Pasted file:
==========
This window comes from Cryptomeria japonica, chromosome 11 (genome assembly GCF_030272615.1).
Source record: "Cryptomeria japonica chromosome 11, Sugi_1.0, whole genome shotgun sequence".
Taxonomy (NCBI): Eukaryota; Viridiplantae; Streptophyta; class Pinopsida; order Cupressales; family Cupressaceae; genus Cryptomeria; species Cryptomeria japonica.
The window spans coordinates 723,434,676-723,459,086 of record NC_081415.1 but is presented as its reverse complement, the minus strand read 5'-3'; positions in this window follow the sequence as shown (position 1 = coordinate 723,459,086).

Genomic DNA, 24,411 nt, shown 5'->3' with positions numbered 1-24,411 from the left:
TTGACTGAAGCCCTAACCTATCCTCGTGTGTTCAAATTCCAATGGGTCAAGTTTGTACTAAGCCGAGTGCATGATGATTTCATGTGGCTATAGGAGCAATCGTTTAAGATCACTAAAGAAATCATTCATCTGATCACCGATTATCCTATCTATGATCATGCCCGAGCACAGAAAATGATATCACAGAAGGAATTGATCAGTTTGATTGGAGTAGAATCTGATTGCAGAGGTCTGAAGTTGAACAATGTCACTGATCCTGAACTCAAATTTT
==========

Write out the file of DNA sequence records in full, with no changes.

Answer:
This window comes from Cryptomeria japonica, chromosome 11 (genome assembly GCF_030272615.1).
Source record: "Cryptomeria japonica chromosome 11, Sugi_1.0, whole genome shotgun sequence".
Taxonomy (NCBI): Eukaryota; Viridiplantae; Streptophyta; class Pinopsida; order Cupressales; family Cupressaceae; genus Cryptomeria; species Cryptomeria japonica.
The window spans coordinates 723,434,676-723,459,086 of record NC_081415.1 but is presented as its reverse complement, the minus strand read 5'-3'; positions in this window follow the sequence as shown (position 1 = coordinate 723,459,086).

Genomic DNA, 24,411 nt, shown 5'->3' with positions numbered 1-24,411 from the left:
TTGACTGAAGCCCTAACCTATCCTCGTGTGTTCAAATTCCAATGGGTCAAGTTTGTACTAAGCCGAGTGCATGATGATTTCATGTGGCTATAGGAGCAATCGTTTAAGATCACTAAAGAAATCATTCATCTGATCACCGATTATCCTATCTATGATCATGCCCGAGCACAGAAAATGATATCACAGAAGGAATTGATCAGTTTGATTGGAGTAGAATCTGATTGCAGAGGTCTGAAGTTGAACAATGTCACTGATCCTGAACTCAAATTTT